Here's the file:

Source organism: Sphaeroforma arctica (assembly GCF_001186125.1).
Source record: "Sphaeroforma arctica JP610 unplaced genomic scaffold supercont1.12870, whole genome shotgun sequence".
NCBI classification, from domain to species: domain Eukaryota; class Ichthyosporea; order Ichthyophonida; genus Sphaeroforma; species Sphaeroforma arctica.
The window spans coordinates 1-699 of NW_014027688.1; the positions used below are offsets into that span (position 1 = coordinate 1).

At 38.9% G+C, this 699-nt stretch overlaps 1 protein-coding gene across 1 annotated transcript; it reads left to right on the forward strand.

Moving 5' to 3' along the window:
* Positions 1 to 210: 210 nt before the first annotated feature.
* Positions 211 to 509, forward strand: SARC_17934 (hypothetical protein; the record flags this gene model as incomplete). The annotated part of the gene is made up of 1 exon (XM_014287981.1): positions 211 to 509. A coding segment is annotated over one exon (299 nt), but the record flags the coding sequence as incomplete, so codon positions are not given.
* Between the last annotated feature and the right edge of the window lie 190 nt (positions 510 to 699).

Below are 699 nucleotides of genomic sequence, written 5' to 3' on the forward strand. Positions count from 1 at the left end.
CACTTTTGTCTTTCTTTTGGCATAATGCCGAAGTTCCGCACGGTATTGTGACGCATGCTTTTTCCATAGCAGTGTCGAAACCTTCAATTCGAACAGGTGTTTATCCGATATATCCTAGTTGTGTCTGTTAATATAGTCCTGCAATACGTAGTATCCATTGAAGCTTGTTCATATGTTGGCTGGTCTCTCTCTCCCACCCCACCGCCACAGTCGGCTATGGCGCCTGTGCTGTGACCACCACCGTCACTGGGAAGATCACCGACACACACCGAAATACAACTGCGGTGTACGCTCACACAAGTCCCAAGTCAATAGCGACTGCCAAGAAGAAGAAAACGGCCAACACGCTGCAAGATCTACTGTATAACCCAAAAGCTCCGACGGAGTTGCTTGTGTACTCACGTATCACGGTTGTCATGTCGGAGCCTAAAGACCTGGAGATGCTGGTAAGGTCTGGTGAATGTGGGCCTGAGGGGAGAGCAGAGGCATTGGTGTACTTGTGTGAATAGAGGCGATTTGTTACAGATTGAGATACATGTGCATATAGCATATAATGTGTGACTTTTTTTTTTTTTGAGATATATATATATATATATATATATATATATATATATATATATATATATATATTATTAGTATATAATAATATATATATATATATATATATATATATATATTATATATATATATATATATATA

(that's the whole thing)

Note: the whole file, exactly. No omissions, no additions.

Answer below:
Source organism: Sphaeroforma arctica (assembly GCF_001186125.1).
Source record: "Sphaeroforma arctica JP610 unplaced genomic scaffold supercont1.12870, whole genome shotgun sequence".
NCBI classification, from domain to species: domain Eukaryota; class Ichthyosporea; order Ichthyophonida; genus Sphaeroforma; species Sphaeroforma arctica.
The window spans coordinates 1-699 of NW_014027688.1; the positions used below are offsets into that span (position 1 = coordinate 1).

At 38.9% G+C, this 699-nt stretch overlaps 1 protein-coding gene across 1 annotated transcript; it reads left to right on the forward strand.

Moving 5' to 3' along the window:
* Positions 1 to 210: 210 nt before the first annotated feature.
* Positions 211 to 509, forward strand: SARC_17934 (hypothetical protein; the record flags this gene model as incomplete). The annotated part of the gene is made up of 1 exon (XM_014287981.1): positions 211 to 509. A coding segment is annotated over one exon (299 nt), but the record flags the coding sequence as incomplete, so codon positions are not given.
* Between the last annotated feature and the right edge of the window lie 190 nt (positions 510 to 699).

Below are 699 nucleotides of genomic sequence, written 5' to 3' on the forward strand. Positions count from 1 at the left end.
CACTTTTGTCTTTCTTTTGGCATAATGCCGAAGTTCCGCACGGTATTGTGACGCATGCTTTTTCCATAGCAGTGTCGAAACCTTCAATTCGAACAGGTGTTTATCCGATATATCCTAGTTGTGTCTGTTAATATAGTCCTGCAATACGTAGTATCCATTGAAGCTTGTTCATATGTTGGCTGGTCTCTCTCTCCCACCCCACCGCCACAGTCGGCTATGGCGCCTGTGCTGTGACCACCACCGTCACTGGGAAGATCACCGACACACACCGAAATACAACTGCGGTGTACGCTCACACAAGTCCCAAGTCAATAGCGACTGCCAAGAAGAAGAAAACGGCCAACACGCTGCAAGATCTACTGTATAACCCAAAAGCTCCGACGGAGTTGCTTGTGTACTCACGTATCACGGTTGTCATGTCGGAGCCTAAAGACCTGGAGATGCTGGTAAGGTCTGGTGAATGTGGGCCTGAGGGGAGAGCAGAGGCATTGGTGTACTTGTGTGAATAGAGGCGATTTGTTACAGATTGAGATACATGTGCATATAGCATATAATGTGTGACTTTTTTTTTTTTTGAGATATATATATATATATATATATATATATATATATATATATATATATATATATTATTAGTATATAATAATATATATATATATATATATATATATATATATTATATATATATATATATATATA